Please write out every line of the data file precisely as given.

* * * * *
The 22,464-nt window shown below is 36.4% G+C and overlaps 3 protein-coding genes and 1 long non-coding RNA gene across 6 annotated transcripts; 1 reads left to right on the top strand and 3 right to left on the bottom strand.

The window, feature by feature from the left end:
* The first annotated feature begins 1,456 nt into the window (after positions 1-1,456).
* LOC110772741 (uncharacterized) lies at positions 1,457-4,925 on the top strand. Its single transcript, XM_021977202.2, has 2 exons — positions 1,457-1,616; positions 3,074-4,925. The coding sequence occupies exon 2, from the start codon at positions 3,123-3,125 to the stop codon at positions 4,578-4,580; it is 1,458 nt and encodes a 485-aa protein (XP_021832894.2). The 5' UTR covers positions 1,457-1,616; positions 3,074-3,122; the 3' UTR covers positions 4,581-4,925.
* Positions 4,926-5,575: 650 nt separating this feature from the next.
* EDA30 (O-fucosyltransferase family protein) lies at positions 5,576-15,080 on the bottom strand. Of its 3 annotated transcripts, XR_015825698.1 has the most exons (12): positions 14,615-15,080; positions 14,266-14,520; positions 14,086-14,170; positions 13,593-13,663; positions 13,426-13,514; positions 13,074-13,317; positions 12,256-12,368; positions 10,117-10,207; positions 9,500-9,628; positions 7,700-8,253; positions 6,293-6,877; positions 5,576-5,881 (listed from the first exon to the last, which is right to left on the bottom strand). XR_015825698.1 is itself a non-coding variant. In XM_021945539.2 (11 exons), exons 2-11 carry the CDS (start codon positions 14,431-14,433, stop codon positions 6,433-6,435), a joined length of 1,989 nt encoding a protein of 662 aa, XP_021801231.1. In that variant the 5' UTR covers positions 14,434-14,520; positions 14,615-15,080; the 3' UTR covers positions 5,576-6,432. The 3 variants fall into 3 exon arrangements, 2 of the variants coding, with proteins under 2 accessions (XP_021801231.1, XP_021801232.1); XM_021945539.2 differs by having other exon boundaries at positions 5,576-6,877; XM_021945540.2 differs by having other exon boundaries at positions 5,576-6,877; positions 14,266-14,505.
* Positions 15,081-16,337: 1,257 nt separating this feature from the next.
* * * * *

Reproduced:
The 22,464-nt window shown below is 36.4% G+C and overlaps 3 protein-coding genes and 1 long non-coding RNA gene across 6 annotated transcripts; 1 reads left to right on the top strand and 3 right to left on the bottom strand.

The window, feature by feature from the left end:
* The first annotated feature begins 1,456 nt into the window (after positions 1-1,456).
* LOC110772741 (uncharacterized) lies at positions 1,457-4,925 on the top strand. Its single transcript, XM_021977202.2, has 2 exons — positions 1,457-1,616; positions 3,074-4,925. The coding sequence occupies exon 2, from the start codon at positions 3,123-3,125 to the stop codon at positions 4,578-4,580; it is 1,458 nt and encodes a 485-aa protein (XP_021832894.2). The 5' UTR covers positions 1,457-1,616; positions 3,074-3,122; the 3' UTR covers positions 4,581-4,925.
* Positions 4,926-5,575: 650 nt separating this feature from the next.
* EDA30 (O-fucosyltransferase family protein) lies at positions 5,576-15,080 on the bottom strand. Of its 3 annotated transcripts, XR_015825698.1 has the most exons (12): positions 14,615-15,080; positions 14,266-14,520; positions 14,086-14,170; positions 13,593-13,663; positions 13,426-13,514; positions 13,074-13,317; positions 12,256-12,368; positions 10,117-10,207; positions 9,500-9,628; positions 7,700-8,253; positions 6,293-6,877; positions 5,576-5,881 (listed from the first exon to the last, which is right to left on the bottom strand). XR_015825698.1 is itself a non-coding variant. In XM_021945539.2 (11 exons), exons 2-11 carry the CDS (start codon positions 14,431-14,433, stop codon positions 6,433-6,435), a joined length of 1,989 nt encoding a protein of 662 aa, XP_021801231.1. In that variant the 5' UTR covers positions 14,434-14,520; positions 14,615-15,080; the 3' UTR covers positions 5,576-6,432. The 3 variants fall into 3 exon arrangements, 2 of the variants coding, with proteins under 2 accessions (XP_021801231.1, XP_021801232.1); XM_021945539.2 differs by having other exon boundaries at positions 5,576-6,877; XM_021945540.2 differs by having other exon boundaries at positions 5,576-6,877; positions 14,266-14,505.
* Positions 15,081-16,337: 1,257 nt separating this feature from the next.